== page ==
Public urinals and useless and pointless for a large part of the population and should not be considered public toilet. , Source: Oliver Hale / Unsplash

Brussels city to get rid of ‘sexist’ public urinals

Brussels city to get rid of ‘sexist’ public urinals

The city wants to replace the male-only facilities with ones that are also suited for women and people with disabilities

Yesterday, the city of Brussels announced their intention to replace all public urinals with bathrooms that could be used by women and people with disabilities. According to Zoubida Jellab, Alderman for Green Spaces, Public Cleanliness and Animal Welfare, the cityscape in the Belgian capital has been designed by men for the use of men and this has to change.

The initiative kicked off with four new self-cleaning public toilets fit for the purpose. The initiative would work to reduce the imbalance in the use of public space between genders by providing solutions that are usable by all groups, regardless of gender or physical ability.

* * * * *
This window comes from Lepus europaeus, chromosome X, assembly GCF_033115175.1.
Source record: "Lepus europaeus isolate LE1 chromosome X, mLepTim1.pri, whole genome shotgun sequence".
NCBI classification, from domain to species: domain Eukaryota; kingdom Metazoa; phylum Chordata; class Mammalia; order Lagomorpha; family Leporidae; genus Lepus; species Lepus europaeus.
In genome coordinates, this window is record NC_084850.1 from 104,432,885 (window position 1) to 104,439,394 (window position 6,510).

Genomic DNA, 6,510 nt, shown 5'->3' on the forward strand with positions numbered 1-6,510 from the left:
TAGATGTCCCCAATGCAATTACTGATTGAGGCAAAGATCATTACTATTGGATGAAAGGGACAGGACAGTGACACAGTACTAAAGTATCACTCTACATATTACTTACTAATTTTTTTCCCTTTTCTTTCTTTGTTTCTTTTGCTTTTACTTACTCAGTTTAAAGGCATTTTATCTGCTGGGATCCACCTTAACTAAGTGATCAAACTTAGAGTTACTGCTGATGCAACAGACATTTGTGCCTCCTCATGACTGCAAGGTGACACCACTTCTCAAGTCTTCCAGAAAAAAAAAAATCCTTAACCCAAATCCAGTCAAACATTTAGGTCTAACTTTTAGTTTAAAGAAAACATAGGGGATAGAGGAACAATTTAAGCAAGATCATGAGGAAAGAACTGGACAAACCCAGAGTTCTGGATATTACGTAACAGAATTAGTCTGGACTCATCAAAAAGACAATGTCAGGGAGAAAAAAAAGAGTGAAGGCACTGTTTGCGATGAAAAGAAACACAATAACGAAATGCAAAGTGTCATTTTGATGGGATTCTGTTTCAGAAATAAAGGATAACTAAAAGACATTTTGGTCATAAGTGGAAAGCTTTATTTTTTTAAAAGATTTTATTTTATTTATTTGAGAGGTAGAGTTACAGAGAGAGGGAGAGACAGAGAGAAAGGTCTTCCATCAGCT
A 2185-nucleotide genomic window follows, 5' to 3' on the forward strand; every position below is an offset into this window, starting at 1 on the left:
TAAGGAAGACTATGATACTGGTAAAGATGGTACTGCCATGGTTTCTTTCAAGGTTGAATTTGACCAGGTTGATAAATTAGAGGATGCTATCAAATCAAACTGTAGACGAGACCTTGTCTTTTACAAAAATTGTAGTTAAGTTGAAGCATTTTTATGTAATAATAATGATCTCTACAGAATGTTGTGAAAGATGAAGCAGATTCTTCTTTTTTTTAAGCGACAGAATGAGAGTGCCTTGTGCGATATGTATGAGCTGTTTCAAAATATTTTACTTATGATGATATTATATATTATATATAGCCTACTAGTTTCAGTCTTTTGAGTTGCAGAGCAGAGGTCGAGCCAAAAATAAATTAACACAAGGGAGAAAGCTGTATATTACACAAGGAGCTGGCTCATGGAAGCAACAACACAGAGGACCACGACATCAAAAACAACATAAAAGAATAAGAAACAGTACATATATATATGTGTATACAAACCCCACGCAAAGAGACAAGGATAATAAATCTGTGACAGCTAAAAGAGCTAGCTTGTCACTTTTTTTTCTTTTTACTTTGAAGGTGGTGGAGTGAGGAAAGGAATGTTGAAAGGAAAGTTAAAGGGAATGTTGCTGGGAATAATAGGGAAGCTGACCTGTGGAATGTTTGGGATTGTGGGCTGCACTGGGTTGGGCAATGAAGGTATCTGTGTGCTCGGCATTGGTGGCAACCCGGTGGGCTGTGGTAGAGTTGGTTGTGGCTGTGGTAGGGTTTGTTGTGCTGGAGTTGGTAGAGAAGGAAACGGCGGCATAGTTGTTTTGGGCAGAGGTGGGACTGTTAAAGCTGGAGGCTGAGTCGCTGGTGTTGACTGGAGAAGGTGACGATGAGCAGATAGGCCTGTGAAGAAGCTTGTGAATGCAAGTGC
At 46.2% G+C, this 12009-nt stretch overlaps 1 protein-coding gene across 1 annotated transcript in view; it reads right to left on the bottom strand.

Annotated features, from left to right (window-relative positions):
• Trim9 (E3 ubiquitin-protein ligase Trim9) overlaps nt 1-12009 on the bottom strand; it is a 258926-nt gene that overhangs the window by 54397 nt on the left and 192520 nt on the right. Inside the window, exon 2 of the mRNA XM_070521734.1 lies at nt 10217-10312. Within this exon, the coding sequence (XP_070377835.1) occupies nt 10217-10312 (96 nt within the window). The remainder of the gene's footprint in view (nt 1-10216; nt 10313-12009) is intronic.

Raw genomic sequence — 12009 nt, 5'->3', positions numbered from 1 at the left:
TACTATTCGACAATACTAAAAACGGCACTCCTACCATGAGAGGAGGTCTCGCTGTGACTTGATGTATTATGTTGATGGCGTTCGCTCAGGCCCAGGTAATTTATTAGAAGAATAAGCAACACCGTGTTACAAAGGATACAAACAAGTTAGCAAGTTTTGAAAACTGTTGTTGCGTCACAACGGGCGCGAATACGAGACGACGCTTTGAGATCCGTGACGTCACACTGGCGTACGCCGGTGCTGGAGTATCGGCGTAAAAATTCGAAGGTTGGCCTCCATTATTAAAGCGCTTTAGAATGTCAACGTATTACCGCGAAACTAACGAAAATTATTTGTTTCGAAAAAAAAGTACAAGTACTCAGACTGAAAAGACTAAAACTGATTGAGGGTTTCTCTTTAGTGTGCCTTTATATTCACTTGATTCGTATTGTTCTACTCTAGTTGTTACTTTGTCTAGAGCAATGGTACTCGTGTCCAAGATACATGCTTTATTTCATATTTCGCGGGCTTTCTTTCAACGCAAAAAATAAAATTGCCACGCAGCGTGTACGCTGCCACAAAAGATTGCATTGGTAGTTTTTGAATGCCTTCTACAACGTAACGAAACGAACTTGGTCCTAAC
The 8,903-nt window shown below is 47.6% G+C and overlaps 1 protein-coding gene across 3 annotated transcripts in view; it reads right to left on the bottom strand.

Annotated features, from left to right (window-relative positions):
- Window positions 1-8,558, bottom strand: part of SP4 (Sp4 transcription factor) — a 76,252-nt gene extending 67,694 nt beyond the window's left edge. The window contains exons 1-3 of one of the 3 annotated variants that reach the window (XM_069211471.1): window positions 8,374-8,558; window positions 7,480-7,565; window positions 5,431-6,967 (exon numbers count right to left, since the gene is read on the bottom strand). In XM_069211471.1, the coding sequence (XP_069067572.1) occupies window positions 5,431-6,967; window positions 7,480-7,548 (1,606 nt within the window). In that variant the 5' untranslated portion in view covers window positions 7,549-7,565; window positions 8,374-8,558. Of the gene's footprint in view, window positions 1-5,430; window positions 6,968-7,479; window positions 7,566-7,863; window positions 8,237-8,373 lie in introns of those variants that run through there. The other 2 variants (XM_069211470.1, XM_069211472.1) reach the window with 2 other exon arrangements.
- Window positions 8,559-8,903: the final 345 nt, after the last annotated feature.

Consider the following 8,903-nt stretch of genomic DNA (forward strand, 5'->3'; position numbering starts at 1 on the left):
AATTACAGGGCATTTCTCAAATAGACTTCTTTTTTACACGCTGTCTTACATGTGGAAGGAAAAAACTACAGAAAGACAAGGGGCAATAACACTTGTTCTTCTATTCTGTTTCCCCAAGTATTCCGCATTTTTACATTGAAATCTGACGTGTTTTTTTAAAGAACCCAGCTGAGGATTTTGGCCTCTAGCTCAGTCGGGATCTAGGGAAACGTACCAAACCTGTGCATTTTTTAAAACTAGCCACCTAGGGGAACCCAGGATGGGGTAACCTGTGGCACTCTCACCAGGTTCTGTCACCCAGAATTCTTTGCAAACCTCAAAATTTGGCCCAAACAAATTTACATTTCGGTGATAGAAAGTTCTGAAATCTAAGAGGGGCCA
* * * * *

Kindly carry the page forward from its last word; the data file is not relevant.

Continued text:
The Brussels public toilet disparity

Finding a place to relieve yourself in public is not easy sometimes, especially if you are a woman. This is doubly so, considering there are only 41 public toilets in the city and less than half are suitable for women. In the case of Brussels, there is also a fine of 250 euros for urination in public.

According to city officials, currently, there are 29 male-only public urinals compared to only 12 public toilets. Importantly, the urinals are unusable by both female residents and people with disabilities, creating a severe disparity.

Yet, the urinals are such a prevalent public toilet option for authorities because they are much cheaper to install. Nevertheless, alderman Jellab explained that the city plans to change all of them to be able to accommodate a broader demographic.

These four self-cleaning public toilets are just the first step, with Brussels officials claiming that another two are coming in 2024, along with many renovations to the old urinals, to make them more universal.

Alderman Jellab also explained that currently the toilets are cleaned twice a week which is an insufficient number, considering the large flow of pedestrians. She pointed out that the administration will examine the possibility of increasing sanitary control.    



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